My grandfather was a man of sawdust and sweets, skinny legs and cardigans.
Category: Writing (Page 1 of 11)
As Mary stepped into the river, she prayed it would be over soon.
Neville was in full flight.
Mrs Jemima Babcock was an anxious woman with too many years on her hips. She liked neither the bush nor ghosts, yet here she was in the fading light of a Sunday afternoon, pushing through the scrub with her two reluctant daughters in search of Mr Terry’s Spiritualist Retreat.
“Bye Ma, see you tomorrow. Love You”. We each hugged a tight hug and reluctantly let go. We eventually left turning to look back, at each step and smile with reassurance that we’d be back tomorrow but also, that Mum would still be there. Eventually we found ourselves walking out of the hospital at a slow melancholy pace.
“I wanted to kill her but, damn it, death was too good for her, too easy. I wanted her to suffer, long and hard. I wanted see her struggle, to hear the groans, know her pain and celebrate her agony.”
After my mother’s sudden death, I needed to spend a few days at the family home in order to sort out a few legal matters before her burial the following week.
It was only the revelations of the Banking Royal Commission that made Rhonda delve into the state of her financial investments. At 63 years of age, and divorced for some time, her mother’s inheritance had left her with a comfortable amount of money, that if spent wisely would see her through the remainder of her days.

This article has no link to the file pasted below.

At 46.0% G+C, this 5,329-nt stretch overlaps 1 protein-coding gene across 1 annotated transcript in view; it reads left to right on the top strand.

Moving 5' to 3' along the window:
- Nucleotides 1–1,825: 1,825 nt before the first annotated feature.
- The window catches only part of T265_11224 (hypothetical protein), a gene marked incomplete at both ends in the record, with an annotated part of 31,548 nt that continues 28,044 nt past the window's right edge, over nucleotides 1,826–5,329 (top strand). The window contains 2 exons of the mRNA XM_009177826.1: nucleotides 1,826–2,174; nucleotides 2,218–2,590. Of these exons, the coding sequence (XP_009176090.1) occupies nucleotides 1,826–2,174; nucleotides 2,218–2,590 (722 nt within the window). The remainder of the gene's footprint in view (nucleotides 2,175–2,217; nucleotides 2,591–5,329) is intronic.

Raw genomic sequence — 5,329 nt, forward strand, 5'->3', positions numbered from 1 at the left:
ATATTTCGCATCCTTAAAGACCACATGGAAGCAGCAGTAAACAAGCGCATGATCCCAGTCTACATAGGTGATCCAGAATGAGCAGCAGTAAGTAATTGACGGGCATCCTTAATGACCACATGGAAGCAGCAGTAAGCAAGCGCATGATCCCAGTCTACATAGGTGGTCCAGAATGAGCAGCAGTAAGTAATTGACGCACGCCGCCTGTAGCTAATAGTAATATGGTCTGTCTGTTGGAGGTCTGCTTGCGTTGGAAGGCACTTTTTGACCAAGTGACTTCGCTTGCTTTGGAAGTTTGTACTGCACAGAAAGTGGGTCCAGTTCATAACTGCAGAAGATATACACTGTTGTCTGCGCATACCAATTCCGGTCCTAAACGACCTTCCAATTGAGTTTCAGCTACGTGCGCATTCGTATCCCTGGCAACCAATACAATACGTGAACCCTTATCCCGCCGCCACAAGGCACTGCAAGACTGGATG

The rain was picking up pace as O’Reilly finally dossed down to sleep. The downpour was deafening, but O’Reilly couldn’t have slept, anyway.
After two years of hard slog, that very morning, he and Greenaway had finally found gold in their pans from their endless sieving at Savage Gully.
They whooped and hugged and shared more than a dram of whiskey. Their hoots went out to an indifferent forest; in the Tasmanian wilderness, there was no one else around for 100 miles.
It was mid winter, and although they largely lived off the land – hunting and fishing and growing their own food – their meagre finances were rapidly dwindling and times lately had been grim indeed.
The rain returned with a vengeance, and they retired to their respective tents, having an early night, warm under their sheepskins.
The forest closed in around Michael O’Reilly and he got the heebeejeebies.
He’s never got used to the weird animal calls and wind in the trees of the dense wilderness. He would be glad to be out of here, as soon as possible.
But something else was gnawing at him. He soon realised that the gold they’d panned today was a fair haul, but was only enough to buy one man a bit of land, or a house, or a flock of sheep. It wouldn’t sustain two men.
The rain put paid to further panning for two days, but the men felt they’d earned a rest. But a thought came in to O’Reilly’s head.
The doorbell chimed.